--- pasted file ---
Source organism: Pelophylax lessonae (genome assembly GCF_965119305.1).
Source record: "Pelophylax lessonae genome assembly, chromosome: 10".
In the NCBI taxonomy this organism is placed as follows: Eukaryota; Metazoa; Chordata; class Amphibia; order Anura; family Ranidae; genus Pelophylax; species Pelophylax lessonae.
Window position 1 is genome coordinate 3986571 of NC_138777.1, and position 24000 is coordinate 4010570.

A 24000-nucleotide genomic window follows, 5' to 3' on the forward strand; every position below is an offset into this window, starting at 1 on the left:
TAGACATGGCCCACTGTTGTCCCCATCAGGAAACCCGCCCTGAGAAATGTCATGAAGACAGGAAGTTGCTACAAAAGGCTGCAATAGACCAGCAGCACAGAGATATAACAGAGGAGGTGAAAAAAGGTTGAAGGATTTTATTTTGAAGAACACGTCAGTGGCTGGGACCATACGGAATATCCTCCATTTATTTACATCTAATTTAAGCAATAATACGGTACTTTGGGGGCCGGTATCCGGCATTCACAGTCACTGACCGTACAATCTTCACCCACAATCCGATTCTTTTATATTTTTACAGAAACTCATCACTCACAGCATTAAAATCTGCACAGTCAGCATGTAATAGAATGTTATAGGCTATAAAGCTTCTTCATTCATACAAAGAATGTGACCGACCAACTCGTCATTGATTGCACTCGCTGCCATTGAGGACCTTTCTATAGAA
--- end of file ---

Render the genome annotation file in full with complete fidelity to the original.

Source organism: Pelophylax lessonae (genome assembly GCF_965119305.1).
Source record: "Pelophylax lessonae genome assembly, chromosome: 10".
In the NCBI taxonomy this organism is placed as follows: Eukaryota; Metazoa; Chordata; class Amphibia; order Anura; family Ranidae; genus Pelophylax; species Pelophylax lessonae.
Window position 1 is genome coordinate 3986571 of NC_138777.1, and position 24000 is coordinate 4010570.

A 24000-nucleotide genomic window follows, 5' to 3' on the forward strand; every position below is an offset into this window, starting at 1 on the left:
TAGACATGGCCCACTGTTGTCCCCATCAGGAAACCCGCCCTGAGAAATGTCATGAAGACAGGAAGTTGCTACAAAAGGCTGCAATAGACCAGCAGCACAGAGATATAACAGAGGAGGTGAAAAAAGGTTGAAGGATTTTATTTTGAAGAACACGTCAGTGGCTGGGACCATACGGAATATCCTCCATTTATTTACATCTAATTTAAGCAATAATACGGTACTTTGGGGGCCGGTATCCGGCATTCACAGTCACTGACCGTACAATCTTCACCCACAATCCGATTCTTTTATATTTTTACAGAAACTCATCACTCACAGCATTAAAATCTGCACAGTCAGCATGTAATAGAATGTTATAGGCTATAAAGCTTCTTCATTCATACAAAGAATGTGACCGACCAACTCGTCATTGATTGCACTCGCTGCCATTGAGGACCTTTCTATAGAA